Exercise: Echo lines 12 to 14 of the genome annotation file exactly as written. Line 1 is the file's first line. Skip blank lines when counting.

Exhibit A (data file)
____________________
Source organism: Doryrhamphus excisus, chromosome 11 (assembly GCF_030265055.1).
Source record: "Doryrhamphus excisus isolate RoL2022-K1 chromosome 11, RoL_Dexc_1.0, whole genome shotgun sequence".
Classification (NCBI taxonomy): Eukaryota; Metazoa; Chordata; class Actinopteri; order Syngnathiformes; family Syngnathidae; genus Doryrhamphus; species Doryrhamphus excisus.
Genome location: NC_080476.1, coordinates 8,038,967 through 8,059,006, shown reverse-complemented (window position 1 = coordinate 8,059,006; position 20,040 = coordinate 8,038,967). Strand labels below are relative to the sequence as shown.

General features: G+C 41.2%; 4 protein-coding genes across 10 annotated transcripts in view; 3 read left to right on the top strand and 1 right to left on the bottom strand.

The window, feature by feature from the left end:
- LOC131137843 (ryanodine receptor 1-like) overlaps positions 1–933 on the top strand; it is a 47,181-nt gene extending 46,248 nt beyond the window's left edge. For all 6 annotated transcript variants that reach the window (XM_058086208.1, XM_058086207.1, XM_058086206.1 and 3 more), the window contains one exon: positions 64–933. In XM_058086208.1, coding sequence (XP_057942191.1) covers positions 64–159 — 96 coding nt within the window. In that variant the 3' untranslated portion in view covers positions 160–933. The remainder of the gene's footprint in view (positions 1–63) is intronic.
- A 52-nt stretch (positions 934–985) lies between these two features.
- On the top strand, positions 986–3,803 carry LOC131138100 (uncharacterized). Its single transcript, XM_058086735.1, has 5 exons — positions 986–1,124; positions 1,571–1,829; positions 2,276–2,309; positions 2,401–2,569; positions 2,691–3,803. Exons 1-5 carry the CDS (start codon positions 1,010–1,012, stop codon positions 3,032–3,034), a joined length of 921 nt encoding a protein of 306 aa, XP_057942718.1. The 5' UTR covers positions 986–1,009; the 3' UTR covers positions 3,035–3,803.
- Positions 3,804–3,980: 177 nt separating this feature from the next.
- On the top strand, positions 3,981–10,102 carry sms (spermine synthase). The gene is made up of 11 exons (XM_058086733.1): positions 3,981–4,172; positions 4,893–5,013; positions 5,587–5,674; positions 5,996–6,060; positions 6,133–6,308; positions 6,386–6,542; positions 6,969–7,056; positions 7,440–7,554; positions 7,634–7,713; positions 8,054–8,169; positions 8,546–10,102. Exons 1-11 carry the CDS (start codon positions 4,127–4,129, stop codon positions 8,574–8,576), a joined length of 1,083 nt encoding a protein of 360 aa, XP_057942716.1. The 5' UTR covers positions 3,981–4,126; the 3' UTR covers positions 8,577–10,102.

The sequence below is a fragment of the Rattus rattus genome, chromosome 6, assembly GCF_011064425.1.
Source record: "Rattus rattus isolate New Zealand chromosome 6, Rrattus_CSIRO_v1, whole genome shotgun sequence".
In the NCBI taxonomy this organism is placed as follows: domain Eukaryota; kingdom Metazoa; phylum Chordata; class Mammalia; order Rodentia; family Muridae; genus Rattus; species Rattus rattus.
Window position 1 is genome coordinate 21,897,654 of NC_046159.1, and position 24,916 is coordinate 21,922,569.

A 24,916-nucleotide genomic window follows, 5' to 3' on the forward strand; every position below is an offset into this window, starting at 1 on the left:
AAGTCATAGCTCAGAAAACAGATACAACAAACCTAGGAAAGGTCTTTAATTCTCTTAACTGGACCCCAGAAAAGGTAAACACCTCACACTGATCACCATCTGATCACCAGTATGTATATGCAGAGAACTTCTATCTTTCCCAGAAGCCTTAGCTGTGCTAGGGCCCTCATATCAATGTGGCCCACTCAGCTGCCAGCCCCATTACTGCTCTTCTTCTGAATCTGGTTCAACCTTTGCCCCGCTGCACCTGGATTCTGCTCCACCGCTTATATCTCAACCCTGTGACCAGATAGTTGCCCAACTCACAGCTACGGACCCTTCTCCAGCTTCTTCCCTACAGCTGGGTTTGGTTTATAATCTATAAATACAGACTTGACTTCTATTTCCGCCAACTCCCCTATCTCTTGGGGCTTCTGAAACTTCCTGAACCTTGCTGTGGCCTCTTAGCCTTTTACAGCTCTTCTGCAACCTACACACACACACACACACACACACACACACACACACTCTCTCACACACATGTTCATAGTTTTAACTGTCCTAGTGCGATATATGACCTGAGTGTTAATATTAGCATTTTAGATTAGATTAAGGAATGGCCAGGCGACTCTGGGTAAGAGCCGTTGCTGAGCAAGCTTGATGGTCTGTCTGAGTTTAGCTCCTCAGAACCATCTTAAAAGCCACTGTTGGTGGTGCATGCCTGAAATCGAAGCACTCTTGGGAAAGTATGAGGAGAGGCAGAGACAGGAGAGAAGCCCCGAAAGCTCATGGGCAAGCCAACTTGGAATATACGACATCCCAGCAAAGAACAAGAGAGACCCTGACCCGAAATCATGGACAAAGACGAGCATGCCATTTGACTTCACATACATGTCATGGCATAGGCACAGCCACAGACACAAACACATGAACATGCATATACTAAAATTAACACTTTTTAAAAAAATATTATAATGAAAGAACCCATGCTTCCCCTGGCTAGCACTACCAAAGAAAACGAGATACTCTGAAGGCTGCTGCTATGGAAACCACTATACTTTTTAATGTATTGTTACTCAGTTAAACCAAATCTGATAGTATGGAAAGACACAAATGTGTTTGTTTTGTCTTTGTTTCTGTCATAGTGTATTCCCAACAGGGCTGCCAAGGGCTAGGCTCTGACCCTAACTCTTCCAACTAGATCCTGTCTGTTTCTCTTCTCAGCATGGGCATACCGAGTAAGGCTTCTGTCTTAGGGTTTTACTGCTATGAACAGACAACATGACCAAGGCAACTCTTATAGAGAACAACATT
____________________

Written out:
The sequence below is a fragment of the Rattus rattus genome, chromosome 6, assembly GCF_011064425.1.
Source record: "Rattus rattus isolate New Zealand chromosome 6, Rrattus_CSIRO_v1, whole genome shotgun sequence".
In the NCBI taxonomy this organism is placed as follows: domain Eukaryota; kingdom Metazoa; phylum Chordata; class Mammalia; order Rodentia; family Muridae; genus Rattus; species Rattus rattus.